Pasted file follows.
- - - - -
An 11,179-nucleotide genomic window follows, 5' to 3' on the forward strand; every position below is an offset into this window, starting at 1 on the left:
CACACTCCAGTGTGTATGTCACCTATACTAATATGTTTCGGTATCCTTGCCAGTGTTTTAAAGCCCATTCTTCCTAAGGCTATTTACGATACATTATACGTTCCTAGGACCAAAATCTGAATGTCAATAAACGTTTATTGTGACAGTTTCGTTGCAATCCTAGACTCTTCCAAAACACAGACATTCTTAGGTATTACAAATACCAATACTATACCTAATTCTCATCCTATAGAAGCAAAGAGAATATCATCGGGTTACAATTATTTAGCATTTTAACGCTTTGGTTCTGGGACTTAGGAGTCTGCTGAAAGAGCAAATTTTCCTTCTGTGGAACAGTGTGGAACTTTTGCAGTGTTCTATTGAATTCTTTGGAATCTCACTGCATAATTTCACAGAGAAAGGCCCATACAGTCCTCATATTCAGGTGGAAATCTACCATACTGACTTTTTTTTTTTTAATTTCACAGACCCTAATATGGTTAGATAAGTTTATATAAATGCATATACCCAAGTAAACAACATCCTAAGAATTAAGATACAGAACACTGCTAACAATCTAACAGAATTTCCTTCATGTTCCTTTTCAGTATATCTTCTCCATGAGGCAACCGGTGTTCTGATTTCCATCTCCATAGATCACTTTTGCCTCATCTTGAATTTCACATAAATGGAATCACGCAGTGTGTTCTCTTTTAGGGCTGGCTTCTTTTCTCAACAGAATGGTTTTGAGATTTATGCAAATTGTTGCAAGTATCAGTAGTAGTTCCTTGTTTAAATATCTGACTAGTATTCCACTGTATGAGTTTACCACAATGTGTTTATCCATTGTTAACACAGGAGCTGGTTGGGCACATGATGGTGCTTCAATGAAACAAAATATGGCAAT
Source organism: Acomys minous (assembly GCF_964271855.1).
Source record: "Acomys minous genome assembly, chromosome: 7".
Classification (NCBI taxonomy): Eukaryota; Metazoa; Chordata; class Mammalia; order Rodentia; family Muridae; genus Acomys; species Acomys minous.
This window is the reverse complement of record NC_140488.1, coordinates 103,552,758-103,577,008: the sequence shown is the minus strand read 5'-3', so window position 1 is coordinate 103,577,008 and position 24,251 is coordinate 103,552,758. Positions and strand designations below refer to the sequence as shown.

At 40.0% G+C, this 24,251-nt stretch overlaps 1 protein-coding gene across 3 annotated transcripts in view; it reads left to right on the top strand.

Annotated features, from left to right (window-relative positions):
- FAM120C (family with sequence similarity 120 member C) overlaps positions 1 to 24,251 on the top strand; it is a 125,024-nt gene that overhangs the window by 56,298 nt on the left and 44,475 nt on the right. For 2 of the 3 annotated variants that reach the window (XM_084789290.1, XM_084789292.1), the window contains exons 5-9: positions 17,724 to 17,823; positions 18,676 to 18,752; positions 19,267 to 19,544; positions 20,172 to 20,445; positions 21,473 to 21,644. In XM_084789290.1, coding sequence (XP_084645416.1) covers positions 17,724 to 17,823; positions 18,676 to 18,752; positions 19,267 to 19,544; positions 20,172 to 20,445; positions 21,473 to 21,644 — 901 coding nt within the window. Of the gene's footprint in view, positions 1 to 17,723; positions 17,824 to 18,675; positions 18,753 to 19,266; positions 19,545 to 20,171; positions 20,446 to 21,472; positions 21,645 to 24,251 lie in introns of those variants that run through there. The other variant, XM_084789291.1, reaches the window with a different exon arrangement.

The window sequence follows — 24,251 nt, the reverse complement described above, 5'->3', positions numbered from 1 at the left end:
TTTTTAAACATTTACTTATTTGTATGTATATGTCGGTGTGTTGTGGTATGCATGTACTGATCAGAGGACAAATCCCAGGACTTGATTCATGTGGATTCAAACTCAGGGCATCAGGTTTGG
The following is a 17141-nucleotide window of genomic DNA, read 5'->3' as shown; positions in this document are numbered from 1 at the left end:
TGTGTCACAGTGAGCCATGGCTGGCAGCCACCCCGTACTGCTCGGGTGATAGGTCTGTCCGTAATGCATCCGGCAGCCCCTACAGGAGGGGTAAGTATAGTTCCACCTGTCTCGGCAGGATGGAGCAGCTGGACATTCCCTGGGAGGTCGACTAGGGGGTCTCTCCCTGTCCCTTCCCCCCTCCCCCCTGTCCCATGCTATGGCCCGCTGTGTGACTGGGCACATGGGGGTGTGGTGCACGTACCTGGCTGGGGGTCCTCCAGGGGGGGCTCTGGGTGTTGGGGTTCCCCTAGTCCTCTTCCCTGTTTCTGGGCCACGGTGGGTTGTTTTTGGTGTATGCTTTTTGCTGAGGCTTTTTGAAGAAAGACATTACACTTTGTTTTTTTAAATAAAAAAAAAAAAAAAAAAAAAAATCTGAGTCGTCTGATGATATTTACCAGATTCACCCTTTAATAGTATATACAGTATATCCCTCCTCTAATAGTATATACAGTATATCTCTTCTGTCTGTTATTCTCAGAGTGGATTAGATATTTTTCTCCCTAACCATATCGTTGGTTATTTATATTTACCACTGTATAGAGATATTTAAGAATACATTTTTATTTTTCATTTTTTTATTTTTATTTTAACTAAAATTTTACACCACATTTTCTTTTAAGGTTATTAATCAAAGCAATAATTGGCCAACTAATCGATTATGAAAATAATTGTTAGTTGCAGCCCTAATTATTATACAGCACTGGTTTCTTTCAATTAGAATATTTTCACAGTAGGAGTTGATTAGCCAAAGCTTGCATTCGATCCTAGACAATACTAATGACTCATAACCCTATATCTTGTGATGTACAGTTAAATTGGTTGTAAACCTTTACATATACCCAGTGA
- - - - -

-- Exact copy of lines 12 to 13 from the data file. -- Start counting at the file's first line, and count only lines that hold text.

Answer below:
The following is a 17141-nucleotide window of genomic DNA, read 5'->3' as shown; positions in this document are numbered from 1 at the left end:
TGTGTCACAGTGAGCCATGGCTGGCAGCCACCCCGTACTGCTCGGGTGATAGGTCTGTCCGTAATGCATCCGGCAGCCCCTACAGGAGGGGTAAGTATAGTTCCACCTGTCTCGGCAGGATGGAGCAGCTGGACATTCCCTGGGAGGTCGACTAGGGGGTCTCTCCCTGTCCCTTCCCCCCTCCCCCCTGTCCCATGCTATGGCCCGCTGTGTGACTGGGCACATGGGGGTGTGGTGCACGTACCTGGCTGGGGGTCCTCCAGGGGGGGCTCTGGGTGTTGGGGTTCCCCTAGTCCTCTTCCCTGTTTCTGGGCCACGGTGGGTTGTTTTTGGTGTATGCTTTTTGCTGAGGCTTTTTGAAGAAAGACATTACACTTTGTTTTTTTAAATAAAAAAAAAAAAAAAAAAAAAAATCTGAGTCGTCTGATGATATTTACCAGATTCACCCTTTAATAGTATATACAGTATATCCCTCCTCTAATAGTATATACAGTATATCTCTTCTGTCTGTTATTCTCAGAGTGGATTAGATATTTTTCTCCCTAACCATATCGTTGGTTATTTATATTTACCACTGTATAGAGATATTTAAGAATACATTTTTATTTTTCATTTTTTTATTTTTATTTTAACTAAAATTTTACACCACATTTTCTTTTAAGGTTATTAATCAAAGCAATAATTGGCCAACTAATCGATTATGAAAATAATTGTTAGTTGCAGCCCTAATTATTATACAGCACTGGTTTCTTTCAATTAGAATATTTTCACAGTAGGAGTTGATTAGCCAAAGCTTGCATTCGATCCTAGACAATACTAATGACTCATAACCCTATATCTTGTGATGTACAGTTAAATTGGTTGTAAACCTTTACATATACCCAGTGA